WhatsApp is Nigeria’s biggest social network and can be found on the phones of 85% of Nigerian social media users – but too often the platform is used to spread dangerous misinformation.
During the last Ebola outbreak, WhatsApp users were told to bathe in saltwater to protect themselves from the deadly disease. As a result, at least two people died.
The recent Covid-19 outbreak has been no different, with raw onion, olive oil, garlic, and shaving all preposterously peddled as a “miracle cure” in a pandemic which has already claimed the lives of almost 1000 Nigerians.
This week the app has finally taken action to stop the spread of fake news on its platform by introducing a magnifying glass icon next to messages forwarded at least five times.
By clicking on the icon users can quickly search the internet to see if the claims are true.
But not in Nigeria.
So far, only users in Brazil, Italy, Ireland, Mexico, Spain, the United Kingdom, and the United States are able to use the fact-checking service.
If people weren’t already using the internet to verify claims like ”the disease which has killed over 700,000 people around the world can be stopped in its tracks by leaving an onion on your carpet” before forwarding them to their friends and family I’m not sure how much an emoji is likely to change – but at least it’s something.
But it is incredible that over 20 million Nigerian users are being excluded from this service – not least given the comparatively low levels of digital literacy in our nation compared to countries where the fact-checking facility is being rolled out.
Ultimately, Nigeria needs a high profile national digital literacy campaign to help social media users to better critically consider the information they see online. With so much political information being shared online – much of it just as unreliable as the medical advice above – our democracy depends upon it as much as our health and safety.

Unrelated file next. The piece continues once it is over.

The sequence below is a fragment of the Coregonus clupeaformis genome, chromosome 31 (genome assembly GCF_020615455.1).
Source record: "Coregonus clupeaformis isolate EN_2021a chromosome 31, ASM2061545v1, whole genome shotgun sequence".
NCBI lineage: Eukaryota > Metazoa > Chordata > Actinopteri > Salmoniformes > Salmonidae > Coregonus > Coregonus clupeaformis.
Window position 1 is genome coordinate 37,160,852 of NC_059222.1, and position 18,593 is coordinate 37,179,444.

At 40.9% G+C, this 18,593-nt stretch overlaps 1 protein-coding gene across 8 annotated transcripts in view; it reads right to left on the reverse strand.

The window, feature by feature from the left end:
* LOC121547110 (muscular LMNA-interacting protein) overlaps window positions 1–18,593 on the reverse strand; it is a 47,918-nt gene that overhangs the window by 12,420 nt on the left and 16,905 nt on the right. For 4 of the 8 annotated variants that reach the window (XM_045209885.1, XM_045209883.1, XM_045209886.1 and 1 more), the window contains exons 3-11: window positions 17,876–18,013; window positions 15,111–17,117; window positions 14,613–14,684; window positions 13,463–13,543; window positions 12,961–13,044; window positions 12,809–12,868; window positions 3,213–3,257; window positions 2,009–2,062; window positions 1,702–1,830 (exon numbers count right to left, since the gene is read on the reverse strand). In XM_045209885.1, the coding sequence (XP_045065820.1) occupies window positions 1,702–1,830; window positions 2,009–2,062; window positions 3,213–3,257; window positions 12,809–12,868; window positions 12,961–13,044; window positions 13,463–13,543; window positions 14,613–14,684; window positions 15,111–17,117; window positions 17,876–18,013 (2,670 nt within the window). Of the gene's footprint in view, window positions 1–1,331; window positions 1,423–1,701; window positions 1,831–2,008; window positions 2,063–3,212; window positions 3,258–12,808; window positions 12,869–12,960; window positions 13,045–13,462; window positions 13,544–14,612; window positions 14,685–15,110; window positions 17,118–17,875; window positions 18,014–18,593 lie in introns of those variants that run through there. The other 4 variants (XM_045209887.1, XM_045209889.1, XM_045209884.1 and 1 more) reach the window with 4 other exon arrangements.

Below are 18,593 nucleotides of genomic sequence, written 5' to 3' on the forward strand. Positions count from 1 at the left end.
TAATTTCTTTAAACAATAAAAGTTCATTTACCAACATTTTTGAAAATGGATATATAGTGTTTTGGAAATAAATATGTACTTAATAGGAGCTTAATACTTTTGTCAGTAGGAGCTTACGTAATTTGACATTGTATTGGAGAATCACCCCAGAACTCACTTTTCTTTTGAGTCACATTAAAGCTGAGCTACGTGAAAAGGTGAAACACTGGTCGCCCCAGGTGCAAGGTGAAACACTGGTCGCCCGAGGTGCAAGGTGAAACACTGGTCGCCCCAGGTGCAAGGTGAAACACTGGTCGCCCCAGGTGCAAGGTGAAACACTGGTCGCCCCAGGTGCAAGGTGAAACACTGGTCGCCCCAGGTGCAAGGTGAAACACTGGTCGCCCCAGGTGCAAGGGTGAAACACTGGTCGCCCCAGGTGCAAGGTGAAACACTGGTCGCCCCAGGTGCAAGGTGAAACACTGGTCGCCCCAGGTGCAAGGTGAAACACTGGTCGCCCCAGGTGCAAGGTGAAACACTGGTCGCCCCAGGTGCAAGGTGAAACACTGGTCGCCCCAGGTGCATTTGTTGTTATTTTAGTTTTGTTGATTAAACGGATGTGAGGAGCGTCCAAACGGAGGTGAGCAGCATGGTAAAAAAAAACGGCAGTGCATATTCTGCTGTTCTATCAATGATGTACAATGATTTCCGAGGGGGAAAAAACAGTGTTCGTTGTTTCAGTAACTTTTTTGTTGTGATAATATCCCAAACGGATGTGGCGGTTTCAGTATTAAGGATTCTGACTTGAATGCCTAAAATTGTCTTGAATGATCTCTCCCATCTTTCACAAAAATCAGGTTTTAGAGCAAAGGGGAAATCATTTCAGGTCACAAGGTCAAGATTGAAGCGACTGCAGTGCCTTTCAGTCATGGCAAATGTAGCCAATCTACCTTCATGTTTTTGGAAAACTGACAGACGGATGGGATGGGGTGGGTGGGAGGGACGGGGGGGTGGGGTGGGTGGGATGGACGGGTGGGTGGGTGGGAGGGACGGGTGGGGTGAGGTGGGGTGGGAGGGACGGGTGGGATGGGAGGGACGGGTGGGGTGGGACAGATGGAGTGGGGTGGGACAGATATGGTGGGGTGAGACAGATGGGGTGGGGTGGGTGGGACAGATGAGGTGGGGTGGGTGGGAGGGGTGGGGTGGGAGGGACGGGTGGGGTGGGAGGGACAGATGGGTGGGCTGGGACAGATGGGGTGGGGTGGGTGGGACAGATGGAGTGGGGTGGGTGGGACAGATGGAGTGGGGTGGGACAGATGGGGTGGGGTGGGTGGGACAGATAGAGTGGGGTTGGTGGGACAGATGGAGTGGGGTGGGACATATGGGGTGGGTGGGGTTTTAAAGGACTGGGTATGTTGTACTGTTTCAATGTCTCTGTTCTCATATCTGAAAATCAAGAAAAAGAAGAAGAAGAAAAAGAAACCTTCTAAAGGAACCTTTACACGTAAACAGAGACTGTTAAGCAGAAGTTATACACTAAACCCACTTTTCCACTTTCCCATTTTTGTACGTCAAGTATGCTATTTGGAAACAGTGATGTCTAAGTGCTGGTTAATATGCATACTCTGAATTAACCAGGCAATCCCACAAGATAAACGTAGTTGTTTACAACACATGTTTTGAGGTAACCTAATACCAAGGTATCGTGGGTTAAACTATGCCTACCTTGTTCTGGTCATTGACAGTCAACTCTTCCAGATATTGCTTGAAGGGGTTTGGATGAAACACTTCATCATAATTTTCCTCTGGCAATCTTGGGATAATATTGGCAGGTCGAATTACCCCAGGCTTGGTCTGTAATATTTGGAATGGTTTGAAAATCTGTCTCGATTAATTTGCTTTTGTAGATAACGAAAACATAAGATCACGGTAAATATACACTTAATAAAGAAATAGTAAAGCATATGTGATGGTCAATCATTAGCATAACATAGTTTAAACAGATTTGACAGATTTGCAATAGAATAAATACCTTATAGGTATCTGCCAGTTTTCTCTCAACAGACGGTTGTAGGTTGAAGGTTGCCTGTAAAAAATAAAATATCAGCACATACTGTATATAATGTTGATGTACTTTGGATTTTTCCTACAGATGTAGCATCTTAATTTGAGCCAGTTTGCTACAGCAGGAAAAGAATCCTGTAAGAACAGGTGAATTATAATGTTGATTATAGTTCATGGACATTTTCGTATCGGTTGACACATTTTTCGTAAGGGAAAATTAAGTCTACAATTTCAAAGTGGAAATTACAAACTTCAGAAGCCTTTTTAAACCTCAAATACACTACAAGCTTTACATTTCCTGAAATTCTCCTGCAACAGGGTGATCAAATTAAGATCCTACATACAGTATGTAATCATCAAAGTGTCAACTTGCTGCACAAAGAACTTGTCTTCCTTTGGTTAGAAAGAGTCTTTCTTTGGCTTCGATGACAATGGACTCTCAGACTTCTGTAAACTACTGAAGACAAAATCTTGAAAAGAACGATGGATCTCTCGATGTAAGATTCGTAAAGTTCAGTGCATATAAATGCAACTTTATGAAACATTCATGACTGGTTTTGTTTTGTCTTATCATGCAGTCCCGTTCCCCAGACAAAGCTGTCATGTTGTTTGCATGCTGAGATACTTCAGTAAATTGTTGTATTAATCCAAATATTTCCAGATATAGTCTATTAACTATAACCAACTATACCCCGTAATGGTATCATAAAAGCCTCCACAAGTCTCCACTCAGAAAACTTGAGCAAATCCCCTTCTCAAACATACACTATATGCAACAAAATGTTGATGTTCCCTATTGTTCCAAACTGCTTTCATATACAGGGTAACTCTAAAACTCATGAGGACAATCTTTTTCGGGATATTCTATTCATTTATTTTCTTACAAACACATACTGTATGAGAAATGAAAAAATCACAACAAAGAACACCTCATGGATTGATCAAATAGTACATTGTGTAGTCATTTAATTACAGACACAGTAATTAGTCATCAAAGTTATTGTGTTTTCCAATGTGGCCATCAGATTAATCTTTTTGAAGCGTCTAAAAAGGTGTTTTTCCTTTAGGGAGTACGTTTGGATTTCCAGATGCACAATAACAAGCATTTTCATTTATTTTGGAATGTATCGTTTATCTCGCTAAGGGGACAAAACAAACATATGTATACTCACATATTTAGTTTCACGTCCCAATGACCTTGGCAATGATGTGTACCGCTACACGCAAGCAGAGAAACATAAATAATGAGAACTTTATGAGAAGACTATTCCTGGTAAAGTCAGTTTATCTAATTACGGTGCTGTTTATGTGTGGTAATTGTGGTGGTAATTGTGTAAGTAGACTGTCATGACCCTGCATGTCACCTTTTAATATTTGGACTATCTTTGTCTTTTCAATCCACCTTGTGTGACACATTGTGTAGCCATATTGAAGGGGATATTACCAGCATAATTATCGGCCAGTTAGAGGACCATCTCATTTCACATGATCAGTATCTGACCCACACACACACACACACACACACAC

This campaign must come hand-in-hand with a renewed effort to build a digitally-skilled workforce for the twenty-first century – with the World Bank estimating that less than one percent of African children currently leave school with basic programming computer skills.
We also need to remove data charges from online educational resources. WhatsApp is Nigeria’s biggest social network simply because users do not need to use much data to access it. The fact our government remains indifferent to calls to make this the case for learning resources – especially when so many youngsters need helping to catch up with their schooling after the disruption of the coronavirus– is impossible to understand.
Until then, we need social media companies to take the necessary steps to protect their users from fake news and harmful half-truths. And at the Digital Democracy campaign, which I lead, we’re already doing our bit.
Our free Rate Your Leader app allows voters to get vital information directly from their elected representatives, person to person, straight from their smartphone.
If they think the information they get isn’t reliable or honest, they can rate the source of that information accordingly, directing their neighbours to information sources that are reliable and credible.
At the same time, politicians can get potentially life-saving messages straight to people in their communities, as well as building a more accurate picture of what matters most to the people they serve.
My inspiration for the app came after spending time in Britain, where local politicians are much easier to contact than we are used to in Nigeria – I even managed to meet the speaker of the British Parliament as a Nigerian living 300 miles away from London!
A lot of the time in Nigeria we have no idea who are local leaders are and how we are supposed to contact them – and many of them seem happy to keep it that way!
Apps like Rate Your Leader are designed to tackle this and help move our nation towards a new era of democratic transparency and accountability.
The digital age has the potential to reconnect people and politic s without politicians or the people they serve ever having to leave their sofas.
Sadly, when it comes to being signposted to trustworthy information online, it is hard to escape the sense that the major social networks are once again allowing Nigeria to fall behind.